The province of Yunnan, the native home of Magnolia laevifolia, is one of China's richest botanical areas. The size of California, Yunnan has great variety in elevation from valley and plateau to high mountain, resulting in many different microclimates. Half of all the plants found in China grow there.
Magnolia laevifolia grows as a small tree bearing multitudes of golden buds. Unlike other magnolia relatives, the buds form in the leaf axils and along the stem. The bright, hairy bud scales (perules) split off at blooming time to reveal an ivory flower with "butter-yellow stamens like lashes opening to the sun," described one grower. The waxy, chalice-like flower has a delicate perfume, and can bloom as early as January and continue late into the fall. The small leaves are oval-shaped and tough with a golden edge.
There are 41 species of what was once called Michelia in China (all of which have been lumped into the genus Magnolia), and 23 of these grow in Yunnan. Some are two hundred years old and grow at altitudes as high as 9000 feet, far higher than other varieties of magnolias can survive.
||Perennial small tree/shrub to 12 feet
||Filtered sun, good drainage, a slightly acidic soil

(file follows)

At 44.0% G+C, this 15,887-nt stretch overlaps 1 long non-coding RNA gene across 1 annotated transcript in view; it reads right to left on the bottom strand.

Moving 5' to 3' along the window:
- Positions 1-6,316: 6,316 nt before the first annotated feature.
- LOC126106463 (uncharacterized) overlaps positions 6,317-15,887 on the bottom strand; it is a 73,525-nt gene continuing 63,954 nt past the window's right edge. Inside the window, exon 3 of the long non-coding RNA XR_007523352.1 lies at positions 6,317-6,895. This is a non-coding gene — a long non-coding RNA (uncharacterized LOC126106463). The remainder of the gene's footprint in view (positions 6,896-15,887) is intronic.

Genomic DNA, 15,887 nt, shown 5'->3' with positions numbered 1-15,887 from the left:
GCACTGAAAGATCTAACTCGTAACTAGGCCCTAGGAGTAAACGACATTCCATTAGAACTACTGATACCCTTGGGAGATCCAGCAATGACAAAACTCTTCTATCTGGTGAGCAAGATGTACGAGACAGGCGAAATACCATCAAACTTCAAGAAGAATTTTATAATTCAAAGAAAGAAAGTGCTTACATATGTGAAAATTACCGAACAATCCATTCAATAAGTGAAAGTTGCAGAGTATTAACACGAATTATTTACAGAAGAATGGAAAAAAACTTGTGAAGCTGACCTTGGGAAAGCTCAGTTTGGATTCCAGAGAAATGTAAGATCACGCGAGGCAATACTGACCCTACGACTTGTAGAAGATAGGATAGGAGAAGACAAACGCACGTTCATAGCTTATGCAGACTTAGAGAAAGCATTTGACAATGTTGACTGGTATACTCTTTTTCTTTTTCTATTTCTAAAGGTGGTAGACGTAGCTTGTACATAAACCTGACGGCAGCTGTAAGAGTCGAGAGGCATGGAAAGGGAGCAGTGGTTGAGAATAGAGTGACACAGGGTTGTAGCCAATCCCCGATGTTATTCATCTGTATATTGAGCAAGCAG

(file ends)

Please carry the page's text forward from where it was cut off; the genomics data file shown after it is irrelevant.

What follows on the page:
||As a small tree/shrub, it can fit into almost any garden space and provides a beautiful contrast of brown (buds and the underside of leaves), green and white.
||Grows profusely on the mountains of Yunnan Provence in southern China, north of Vietnam.
Formerly known as Michelia yunnanensis. All Michelia and Manglietia species have been lumped into the genus Magnolia. For more information see these articles:
Figlar 2006, A new classification for Magnolia; Rhododendrons, Camellias and Magnolias Yearbook 2006: 69-82. RHS, London
Figlar 2006, The sinking of Michelia and Manglietia into Magnolia, The Plantsman 2009: 118-123. RHS, London
(both articles are available at the HCR Library of Horticulture)
Magnolia laevifolia can be found in the Library Terrace (Bed 6).
IN BLOOM CONTRIBUTORS:
Photos by Docent Joanne Taylor
Text by Docent Kathy McNeil
Profile by Associate Curator David Kruse-Pickler